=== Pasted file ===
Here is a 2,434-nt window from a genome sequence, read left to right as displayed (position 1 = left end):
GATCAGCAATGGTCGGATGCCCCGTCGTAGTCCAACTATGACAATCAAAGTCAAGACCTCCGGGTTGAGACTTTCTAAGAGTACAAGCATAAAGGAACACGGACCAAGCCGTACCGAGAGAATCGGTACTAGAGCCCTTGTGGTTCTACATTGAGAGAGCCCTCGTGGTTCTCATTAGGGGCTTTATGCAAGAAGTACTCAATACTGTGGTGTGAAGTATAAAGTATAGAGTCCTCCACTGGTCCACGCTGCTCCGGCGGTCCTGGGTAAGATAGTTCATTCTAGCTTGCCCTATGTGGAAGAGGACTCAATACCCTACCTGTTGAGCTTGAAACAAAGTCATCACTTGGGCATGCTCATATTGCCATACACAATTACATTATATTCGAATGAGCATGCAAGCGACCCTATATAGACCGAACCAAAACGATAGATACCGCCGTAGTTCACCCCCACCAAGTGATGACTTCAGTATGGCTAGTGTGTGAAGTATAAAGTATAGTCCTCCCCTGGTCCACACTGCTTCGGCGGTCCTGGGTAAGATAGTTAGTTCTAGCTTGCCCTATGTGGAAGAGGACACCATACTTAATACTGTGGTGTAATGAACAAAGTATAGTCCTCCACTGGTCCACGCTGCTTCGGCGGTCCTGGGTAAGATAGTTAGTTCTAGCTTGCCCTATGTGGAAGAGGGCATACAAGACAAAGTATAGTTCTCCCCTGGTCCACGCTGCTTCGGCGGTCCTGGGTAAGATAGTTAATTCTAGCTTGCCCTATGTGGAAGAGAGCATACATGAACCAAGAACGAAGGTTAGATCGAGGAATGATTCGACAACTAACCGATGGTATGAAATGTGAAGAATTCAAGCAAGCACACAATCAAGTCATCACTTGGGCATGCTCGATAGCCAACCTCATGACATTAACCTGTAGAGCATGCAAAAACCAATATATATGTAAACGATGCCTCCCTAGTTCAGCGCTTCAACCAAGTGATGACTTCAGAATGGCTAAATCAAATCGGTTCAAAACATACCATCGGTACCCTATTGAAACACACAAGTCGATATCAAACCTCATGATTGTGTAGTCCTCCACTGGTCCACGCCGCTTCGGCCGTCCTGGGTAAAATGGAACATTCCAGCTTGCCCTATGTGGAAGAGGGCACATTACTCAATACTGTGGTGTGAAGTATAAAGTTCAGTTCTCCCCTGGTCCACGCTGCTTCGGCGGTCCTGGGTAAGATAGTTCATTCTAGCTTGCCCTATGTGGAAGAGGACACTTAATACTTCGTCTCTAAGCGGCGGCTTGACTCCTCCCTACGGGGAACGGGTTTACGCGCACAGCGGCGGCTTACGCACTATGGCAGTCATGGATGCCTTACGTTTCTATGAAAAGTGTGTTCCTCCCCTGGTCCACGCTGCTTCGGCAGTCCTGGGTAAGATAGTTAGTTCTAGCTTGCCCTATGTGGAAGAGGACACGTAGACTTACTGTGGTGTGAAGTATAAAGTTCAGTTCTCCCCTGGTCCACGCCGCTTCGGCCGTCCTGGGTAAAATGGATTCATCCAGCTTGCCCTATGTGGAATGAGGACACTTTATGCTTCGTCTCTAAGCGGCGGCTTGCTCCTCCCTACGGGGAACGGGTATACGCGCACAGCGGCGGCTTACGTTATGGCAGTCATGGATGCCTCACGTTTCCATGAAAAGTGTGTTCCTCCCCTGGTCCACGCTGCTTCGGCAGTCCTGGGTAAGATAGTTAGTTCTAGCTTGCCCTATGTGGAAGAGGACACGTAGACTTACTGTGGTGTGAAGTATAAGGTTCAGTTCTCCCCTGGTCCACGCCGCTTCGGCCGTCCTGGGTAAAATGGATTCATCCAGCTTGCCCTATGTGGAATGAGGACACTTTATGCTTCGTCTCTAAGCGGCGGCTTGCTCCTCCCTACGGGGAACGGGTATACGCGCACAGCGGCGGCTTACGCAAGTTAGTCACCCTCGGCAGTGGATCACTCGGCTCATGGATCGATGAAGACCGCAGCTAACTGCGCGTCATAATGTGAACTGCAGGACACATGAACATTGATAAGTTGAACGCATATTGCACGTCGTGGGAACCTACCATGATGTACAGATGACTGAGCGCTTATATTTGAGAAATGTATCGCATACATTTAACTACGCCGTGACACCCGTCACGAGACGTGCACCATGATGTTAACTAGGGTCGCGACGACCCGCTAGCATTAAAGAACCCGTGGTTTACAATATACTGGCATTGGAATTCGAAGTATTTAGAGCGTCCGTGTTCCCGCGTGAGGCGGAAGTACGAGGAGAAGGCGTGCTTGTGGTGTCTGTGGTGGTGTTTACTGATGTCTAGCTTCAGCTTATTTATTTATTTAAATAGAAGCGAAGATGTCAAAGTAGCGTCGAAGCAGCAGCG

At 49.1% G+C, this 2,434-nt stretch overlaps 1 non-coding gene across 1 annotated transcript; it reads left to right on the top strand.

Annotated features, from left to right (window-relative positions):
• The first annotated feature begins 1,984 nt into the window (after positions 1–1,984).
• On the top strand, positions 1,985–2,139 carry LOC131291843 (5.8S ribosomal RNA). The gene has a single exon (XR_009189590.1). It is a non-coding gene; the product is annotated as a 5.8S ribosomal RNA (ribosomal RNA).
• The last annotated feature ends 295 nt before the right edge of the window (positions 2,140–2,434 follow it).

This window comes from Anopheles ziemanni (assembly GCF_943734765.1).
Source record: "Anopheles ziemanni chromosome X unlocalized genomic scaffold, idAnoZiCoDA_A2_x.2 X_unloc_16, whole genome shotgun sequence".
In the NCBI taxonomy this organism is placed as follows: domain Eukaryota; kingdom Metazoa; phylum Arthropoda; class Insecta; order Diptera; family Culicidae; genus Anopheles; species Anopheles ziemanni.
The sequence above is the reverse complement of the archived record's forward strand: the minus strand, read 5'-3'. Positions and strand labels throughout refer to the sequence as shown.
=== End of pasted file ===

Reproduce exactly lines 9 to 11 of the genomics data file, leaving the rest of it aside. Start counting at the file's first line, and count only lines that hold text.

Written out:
Source record: "Anopheles ziemanni chromosome X unlocalized genomic scaffold, idAnoZiCoDA_A2_x.2 X_unloc_16, whole genome shotgun sequence".
In the NCBI taxonomy this organism is placed as follows: domain Eukaryota; kingdom Metazoa; phylum Arthropoda; class Insecta; order Diptera; family Culicidae; genus Anopheles; species Anopheles ziemanni.
The sequence above is the reverse complement of the archived record's forward strand: the minus strand, read 5'-3'. Positions and strand labels throughout refer to the sequence as shown.